The power to make the paperless real estate transaction a reality is in the hands of real estate brokers, agents and county recorders, according to panelists in an Inman News audio conference on the subject Wednesday.

“On the front end, in terms of the real estate side, there is no barrier to entry. It’s legal, it’s valid, it’s being practiced today,” said Dan Tealdi, chief executive officer of Criterion’s REDTablet, a tablet PC company. “We need to see county recorders adopt technology on the title side.”

While fellow panelist Brad Dick, senior vice president of document storage firm Zodas, agreed, the third panelist on the “Paperless Real Estate Transaction” online conference went one step further.

“I’d amplify what the two gentlemen said,” commented Court Lorenzini, chief executive officer of digital signature company DocuSign. “It’s a business decision that is available today. The county recorder is falling in line quickly. Even the mortgage and brokerage side is falling away. It boils down to adoption at the beginning of the transaction.”

All three agreed that the technology and legislation are in place to make paperless transactions available.

“I think the real factor is brokers and real estate agents making the decision they want to do some or all electronically,” said Dick.

Asked if there is actual demand on the part of buyers and sellers for the paperless transaction, Lorenzini gave a qualified “yes.”

“You’re talking about millions of transactions going on. Only a fraction of those are demanding it, but a fraction of millions is still a large number,” DocuSign’s CEO said. “Mortgage brokers, agents all believe this is inevitable. A year or two or three from now everyone’s going to be signing electronically.”

Seattle-based DocuSign’s product makes it possible for a buyer or seller to sign documents using only a PC, without additional hardware such as a stylus, from any location. REDTablet, owned by San Bruno, Calif.-based Criterion, makes tablet PCs that can capture a signature done with a stylus and apply that signature electronically to documents in a transaction.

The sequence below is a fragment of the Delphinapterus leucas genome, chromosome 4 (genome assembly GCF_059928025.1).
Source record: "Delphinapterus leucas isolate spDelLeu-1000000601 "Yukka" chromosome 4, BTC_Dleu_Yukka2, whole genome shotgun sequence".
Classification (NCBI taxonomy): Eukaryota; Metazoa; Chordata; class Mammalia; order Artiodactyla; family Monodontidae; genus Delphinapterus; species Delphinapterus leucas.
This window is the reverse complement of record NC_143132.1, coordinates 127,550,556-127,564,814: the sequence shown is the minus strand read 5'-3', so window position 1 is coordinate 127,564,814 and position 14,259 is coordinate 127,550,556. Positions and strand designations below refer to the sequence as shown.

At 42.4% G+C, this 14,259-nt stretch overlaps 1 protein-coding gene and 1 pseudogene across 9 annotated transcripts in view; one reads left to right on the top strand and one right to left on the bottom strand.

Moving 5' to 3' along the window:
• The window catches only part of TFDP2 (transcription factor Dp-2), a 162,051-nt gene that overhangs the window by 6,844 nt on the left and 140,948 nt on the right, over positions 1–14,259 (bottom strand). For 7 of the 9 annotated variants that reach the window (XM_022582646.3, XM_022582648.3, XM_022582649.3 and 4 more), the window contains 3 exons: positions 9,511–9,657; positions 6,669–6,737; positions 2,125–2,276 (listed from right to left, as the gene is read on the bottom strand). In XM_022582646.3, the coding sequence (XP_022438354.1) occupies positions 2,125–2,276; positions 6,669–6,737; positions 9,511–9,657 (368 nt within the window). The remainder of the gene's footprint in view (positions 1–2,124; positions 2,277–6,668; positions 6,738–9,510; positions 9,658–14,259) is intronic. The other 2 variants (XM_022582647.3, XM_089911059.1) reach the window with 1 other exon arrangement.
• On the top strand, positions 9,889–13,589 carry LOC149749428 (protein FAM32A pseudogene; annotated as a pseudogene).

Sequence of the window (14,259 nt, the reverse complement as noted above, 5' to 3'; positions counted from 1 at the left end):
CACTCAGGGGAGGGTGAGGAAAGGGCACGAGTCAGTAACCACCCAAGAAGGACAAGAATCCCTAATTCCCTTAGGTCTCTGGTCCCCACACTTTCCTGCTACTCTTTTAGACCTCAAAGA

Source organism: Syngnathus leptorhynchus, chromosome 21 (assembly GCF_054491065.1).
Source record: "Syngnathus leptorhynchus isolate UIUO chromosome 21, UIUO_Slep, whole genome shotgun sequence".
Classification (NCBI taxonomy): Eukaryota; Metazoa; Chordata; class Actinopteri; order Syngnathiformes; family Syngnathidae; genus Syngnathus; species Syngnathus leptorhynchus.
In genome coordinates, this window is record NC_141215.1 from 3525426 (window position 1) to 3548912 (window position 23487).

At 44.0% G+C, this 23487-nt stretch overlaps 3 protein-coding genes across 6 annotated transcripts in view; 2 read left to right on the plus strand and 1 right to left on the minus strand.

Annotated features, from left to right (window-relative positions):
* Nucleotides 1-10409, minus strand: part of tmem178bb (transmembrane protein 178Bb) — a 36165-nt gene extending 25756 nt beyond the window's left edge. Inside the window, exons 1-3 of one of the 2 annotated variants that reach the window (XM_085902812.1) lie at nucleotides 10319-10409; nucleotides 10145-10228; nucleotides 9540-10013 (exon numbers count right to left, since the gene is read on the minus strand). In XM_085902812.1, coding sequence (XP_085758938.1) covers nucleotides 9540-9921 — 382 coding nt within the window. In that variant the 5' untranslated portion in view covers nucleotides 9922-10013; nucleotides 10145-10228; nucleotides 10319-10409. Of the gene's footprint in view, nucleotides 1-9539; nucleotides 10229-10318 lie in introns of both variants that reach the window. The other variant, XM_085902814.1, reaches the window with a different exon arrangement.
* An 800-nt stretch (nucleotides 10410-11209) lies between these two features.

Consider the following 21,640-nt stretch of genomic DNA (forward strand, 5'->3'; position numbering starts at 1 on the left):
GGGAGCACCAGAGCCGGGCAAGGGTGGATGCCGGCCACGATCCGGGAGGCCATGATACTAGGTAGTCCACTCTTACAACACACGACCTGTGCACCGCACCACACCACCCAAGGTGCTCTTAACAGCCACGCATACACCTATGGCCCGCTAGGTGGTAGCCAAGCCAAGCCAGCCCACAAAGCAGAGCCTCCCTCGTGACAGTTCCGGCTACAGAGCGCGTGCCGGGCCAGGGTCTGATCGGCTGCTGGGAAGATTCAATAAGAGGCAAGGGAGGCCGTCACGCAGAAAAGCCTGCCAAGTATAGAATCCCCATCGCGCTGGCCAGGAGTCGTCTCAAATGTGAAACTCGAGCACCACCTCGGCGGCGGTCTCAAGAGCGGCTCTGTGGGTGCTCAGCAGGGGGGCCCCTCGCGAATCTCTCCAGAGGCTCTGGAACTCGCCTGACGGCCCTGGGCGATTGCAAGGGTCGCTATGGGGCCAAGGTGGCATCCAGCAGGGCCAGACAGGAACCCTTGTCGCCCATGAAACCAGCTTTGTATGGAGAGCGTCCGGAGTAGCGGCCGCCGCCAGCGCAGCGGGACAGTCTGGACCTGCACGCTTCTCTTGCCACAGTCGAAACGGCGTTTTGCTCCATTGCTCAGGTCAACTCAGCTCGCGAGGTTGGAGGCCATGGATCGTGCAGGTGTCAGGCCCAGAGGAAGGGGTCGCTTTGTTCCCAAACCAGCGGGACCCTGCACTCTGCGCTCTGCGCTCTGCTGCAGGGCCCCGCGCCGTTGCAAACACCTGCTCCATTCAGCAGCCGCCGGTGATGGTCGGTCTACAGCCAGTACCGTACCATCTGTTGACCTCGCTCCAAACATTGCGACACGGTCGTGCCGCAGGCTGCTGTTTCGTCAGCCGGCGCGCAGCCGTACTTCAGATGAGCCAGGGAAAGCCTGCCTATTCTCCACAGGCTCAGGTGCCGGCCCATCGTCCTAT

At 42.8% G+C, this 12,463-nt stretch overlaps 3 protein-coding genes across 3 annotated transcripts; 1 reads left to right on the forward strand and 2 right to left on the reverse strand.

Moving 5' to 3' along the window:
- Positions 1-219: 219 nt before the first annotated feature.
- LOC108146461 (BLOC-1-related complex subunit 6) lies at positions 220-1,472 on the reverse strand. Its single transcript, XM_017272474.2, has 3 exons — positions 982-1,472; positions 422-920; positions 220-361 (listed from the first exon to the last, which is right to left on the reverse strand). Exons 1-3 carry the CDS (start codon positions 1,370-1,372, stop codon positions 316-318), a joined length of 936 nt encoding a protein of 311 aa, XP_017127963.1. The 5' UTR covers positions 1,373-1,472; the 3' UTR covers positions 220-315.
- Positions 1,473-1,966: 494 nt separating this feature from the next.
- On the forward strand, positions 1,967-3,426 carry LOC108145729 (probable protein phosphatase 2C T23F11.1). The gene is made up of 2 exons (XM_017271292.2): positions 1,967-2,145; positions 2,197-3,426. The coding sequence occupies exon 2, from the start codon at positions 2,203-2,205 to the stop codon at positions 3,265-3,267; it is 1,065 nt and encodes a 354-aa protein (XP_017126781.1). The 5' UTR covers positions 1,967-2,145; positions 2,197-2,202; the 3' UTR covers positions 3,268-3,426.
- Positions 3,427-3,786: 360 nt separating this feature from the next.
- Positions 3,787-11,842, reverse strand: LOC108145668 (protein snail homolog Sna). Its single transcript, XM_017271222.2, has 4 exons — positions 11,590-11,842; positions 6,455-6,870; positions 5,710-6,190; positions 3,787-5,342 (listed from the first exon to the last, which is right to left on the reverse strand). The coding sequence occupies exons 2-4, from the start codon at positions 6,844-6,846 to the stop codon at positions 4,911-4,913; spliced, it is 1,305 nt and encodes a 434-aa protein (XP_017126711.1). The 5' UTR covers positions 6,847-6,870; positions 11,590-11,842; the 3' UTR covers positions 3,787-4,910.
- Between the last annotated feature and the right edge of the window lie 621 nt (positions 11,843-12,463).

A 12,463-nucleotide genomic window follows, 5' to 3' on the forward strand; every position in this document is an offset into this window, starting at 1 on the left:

One listener asked what would happen to brokers trying to access their documents if electronic document security and storage firms such as Zodas went out of business.

“We set aside money for every transaction to make sure access to the transaction will be available for the seven years or five years or whatever is required,” said Dick. “In addition, we can provide either a DVD or CD-ROM copy of the document we’re storing on our servers. They can keep that in a bank or safety deposit box. We have no plans of going out of business, but if it happened, they would still have their documents.”

Another listener asked if paperless mortgages and real estate transactions could gain traction until county recorders can actually handle electronic recordings.

“Where it stops is where loan documents go into title on the West Coast or with an attorney on the East Coast. A notary has to sign those documents. That’s where on the lending side the holdup causes frustration,” acknowledged Inman News publisher Bradley Inman, who moderated the panel.

One listener asked what the benefit of a paperless transaction would be to a home buyer or homeowner.

“Right about tax time, clients need documentation for the sale of their house and they look at each other, ‘Where are those files?'” This way they can always access them electronically,” said Dick.


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